Hands up to block the sun, around 20 people gathered in a field in Whitefish, staring upward as 80-year-old Dr. Robert “Bob” and Deanna Freiberg floated toward the earth suspended by bright pink and purple parachutes.
“We did it!” Deanna said, clapping her hands after a smooth landing. “Our 50th anniversary!”
Known in their family as the wild ones, the Freibergs have taken on adventure after adventure since they married 50 years ago in Kalispell.
From camel riding and pyramid exploration in Egypt to swimming with dolphins and giant stingrays in the Bahamas, the couple said they’d take just about anything on that looks fun and adventurous.
According to Deanna, skydiving has been on their bucket list for years, and the perfect opportunity came with a discount on tickets through a radio raffle just in time for their big anniversary.
Their sons, grandchildren, nieces and nephews all turned out for the jump, which Bob said he and his wife had scheduled for the day after their official anniversary, just in case.
Though a few members of their family expressed concern over the endeavor, none of them were surprised.
“Our family is very adventurous, and we don’t have a lot of fear in us,” said the Freibergs’ granddaughter, Nikki Freiberg. “I think they would do something like this, and they’re going to continue to do crazy things until the day they go.”
Nikki, a captain in the Marine Corps currently stationed in Okinawa, Japan, flew home for the first time in over a year just for the occasion.
She said she too adopted her family’s fearless spirit and, at 29 years old, is now a military police officer responsible for the security of her entire base.
According to Bob and Deanna, it was Nikki who inspired them to make the leap in the first place, drawing from her own skydiving experience to encourage them to go for it.
The couple’s two younger sons, Sean and Jameson, decided to join them, though Jameson expressed much more anxiety than either of his parents over the endeavor.
“They’re gung-ho. They’re die-hards,” Jameson said. “They’ve always wanted to do this. They talked me into doing this.”
After viewing a safety video at the Skydive Whitefish headquarters and suiting up in harnesses, Bob and Deanna locked hands as they crossed the field to board the plane that would take them 10,000 feet up.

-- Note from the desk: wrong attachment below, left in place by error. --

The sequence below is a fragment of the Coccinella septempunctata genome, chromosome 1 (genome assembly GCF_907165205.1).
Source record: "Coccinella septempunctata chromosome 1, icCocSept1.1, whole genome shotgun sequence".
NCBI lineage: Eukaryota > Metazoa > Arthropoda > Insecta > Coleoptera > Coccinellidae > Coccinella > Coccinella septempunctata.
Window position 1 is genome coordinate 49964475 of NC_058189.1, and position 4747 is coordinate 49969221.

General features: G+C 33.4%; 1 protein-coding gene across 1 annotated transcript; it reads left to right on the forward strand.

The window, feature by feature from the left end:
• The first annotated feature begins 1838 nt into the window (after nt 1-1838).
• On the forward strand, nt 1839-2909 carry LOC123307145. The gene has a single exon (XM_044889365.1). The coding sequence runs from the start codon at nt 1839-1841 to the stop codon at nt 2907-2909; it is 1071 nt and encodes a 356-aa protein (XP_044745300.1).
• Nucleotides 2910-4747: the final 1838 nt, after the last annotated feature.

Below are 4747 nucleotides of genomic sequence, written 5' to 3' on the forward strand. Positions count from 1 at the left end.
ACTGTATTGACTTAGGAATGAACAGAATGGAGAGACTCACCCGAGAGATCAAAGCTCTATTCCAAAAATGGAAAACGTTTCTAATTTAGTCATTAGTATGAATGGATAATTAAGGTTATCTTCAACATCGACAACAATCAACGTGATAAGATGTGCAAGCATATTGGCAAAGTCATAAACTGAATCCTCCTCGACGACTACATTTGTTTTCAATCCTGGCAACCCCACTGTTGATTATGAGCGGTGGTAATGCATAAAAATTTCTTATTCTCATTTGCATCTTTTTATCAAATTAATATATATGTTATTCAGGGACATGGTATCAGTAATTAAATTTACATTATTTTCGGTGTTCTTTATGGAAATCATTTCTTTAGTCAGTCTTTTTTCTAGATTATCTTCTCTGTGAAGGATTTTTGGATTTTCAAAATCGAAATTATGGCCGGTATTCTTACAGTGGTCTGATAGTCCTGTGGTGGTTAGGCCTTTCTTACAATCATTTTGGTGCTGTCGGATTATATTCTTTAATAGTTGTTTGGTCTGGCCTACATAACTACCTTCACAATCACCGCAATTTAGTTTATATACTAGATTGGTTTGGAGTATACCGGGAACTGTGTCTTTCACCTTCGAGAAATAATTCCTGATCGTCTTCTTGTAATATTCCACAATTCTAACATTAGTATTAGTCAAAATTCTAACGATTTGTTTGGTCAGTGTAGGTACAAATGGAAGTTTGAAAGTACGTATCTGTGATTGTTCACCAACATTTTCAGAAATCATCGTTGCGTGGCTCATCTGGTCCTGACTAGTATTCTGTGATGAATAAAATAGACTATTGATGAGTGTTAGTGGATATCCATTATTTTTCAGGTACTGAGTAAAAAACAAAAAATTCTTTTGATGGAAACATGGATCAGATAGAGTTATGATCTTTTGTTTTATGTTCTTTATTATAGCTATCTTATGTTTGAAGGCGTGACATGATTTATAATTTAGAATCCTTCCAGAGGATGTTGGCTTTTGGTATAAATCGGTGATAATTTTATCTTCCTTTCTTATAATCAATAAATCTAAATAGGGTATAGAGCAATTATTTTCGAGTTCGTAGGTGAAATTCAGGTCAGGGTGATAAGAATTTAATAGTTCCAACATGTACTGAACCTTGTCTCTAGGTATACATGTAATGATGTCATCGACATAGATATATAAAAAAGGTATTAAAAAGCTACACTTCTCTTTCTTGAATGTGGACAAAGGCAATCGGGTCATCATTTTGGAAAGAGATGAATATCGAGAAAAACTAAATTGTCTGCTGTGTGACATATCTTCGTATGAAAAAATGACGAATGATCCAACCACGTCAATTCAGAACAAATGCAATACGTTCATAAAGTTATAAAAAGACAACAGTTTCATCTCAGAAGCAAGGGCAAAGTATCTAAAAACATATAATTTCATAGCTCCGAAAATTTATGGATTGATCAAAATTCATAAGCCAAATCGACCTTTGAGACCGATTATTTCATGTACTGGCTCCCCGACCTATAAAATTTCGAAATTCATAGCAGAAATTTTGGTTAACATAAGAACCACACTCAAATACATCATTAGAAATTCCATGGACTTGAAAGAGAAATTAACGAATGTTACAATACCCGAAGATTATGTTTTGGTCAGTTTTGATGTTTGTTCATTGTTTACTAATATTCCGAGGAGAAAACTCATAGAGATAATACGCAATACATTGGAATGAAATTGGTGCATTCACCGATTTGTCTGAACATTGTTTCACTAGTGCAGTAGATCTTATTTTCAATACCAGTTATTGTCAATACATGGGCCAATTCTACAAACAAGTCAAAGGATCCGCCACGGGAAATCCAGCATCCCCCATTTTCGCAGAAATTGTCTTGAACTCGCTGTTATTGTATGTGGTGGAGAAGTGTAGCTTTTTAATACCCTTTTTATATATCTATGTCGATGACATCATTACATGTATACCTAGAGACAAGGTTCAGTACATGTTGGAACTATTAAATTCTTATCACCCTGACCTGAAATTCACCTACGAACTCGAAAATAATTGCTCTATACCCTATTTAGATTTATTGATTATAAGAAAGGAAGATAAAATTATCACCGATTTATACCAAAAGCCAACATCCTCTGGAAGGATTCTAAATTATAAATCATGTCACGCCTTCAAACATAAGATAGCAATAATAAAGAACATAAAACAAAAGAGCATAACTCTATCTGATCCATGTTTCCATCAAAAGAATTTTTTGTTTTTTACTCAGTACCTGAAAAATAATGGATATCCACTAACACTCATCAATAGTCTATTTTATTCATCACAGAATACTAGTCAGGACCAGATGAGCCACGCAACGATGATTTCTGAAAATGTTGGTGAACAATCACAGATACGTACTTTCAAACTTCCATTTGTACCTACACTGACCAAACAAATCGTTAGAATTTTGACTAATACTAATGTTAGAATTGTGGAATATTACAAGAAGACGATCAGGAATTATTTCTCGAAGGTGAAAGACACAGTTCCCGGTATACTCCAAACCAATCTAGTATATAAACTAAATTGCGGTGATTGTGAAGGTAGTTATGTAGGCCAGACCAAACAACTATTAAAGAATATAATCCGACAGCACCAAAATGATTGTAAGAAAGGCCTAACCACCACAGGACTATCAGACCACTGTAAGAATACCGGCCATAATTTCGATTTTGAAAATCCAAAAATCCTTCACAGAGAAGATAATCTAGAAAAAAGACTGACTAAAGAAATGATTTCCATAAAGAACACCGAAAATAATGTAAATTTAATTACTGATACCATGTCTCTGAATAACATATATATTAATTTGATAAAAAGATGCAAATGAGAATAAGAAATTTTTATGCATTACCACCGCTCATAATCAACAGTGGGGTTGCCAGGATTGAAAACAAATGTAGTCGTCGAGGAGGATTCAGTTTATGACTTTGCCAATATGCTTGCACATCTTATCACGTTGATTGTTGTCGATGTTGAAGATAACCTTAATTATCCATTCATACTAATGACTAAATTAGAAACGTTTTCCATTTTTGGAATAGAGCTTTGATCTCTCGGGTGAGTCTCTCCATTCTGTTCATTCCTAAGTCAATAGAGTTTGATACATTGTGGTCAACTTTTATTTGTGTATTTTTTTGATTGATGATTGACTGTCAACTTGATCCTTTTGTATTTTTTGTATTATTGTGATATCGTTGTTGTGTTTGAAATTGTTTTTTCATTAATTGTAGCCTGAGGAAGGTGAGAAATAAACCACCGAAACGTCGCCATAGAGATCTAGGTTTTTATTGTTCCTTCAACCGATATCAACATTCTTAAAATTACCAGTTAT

They smiled and waved, shooting the family a thumbs-up before take-off.
Half an hour passed as they climbed higher and higher until finally, Deanna’s bright purple parachute unfurled high above, followed seconds later by the bright pink parachute carrying Bob.
The watching family members burst into cheers as Deanna slid in for a smooth landing. Bob followed soon after for another graceful landing and a fresh round of applause.
The winded couple got to their feet, regained their balance and shot each other a thumbs-up from across the field, their parachutes settling behind them. Both were beaming.
“It was fantastic!” Bob shouted. “I wasn’t scared at all, it was just so relaxing. The exhilaration of just freefalling, man, that was unreal!”
“It’s awesome! Totally awesome!” Deanna echoed, walking up to meet her husband and family.
Moments after landing, Bob clasped Jameson on the shoulder and told him, “You’re going to love it.”
“Their enthusiasm makes me more confident,” Jameson said, smiling at his parents.
“Grandma, you inspire me! You motivate me,” Nikki said, embracing Deanna.
Bob said he initially agreed to skydive with his wife thinking of it as a way to overcome his fear of heights. He never expected to enjoy the experience so much, he said.
“It’s like leaving your security blanket when you go out of the plane,” he said. “It takes a little bit of a leap of faith to leave the plane behind and roll out.”
Deanna, who had no reservations about the jump, said that was her favorite part.
“I told him when I’m ready,” she said, showing her thumbs-up “ready” signal, “and he just shoves you out!”
“I would jump on right now and do it again,” she added.
Since their wedding 50 years ago, Bob and Deanna have made the trip back to the Flathead every summer.
A renowned physicist across the globe, Bob’s work with lasers earned him 36 patents in fields from surgery to high-powered lasers capable of shooting satellites out of space.
The two met at age 29 when Bob took a job at the Hughes Research Lab in Malibu, California, where Deanna worked as an administrative assistant in the personnel department, responsible for checking in new employees.
“He said while I was checking him in, he was checking me out,” Deanna said with a wink.
Not long after, the couple went horseback riding on their first date and have been adventuring together ever since.
“Normally, engineers and scientists, they’re kind of conservative and don’t really take risks,” Bob said as his wife drew a square in the air with her finger behind him. “I guess I kind of broke the mold.”
Three sons, eight grandchildren and three great-grandchildren later, and the couple is still at it, taking on each new experience they come across with no plans to stop anytime soon.
As Deanna put it, they plan to go “sliding into heaven.”
Reporter Mary Cloud Taylor can be reached at 758-4459 or firstname.lastname@example.org.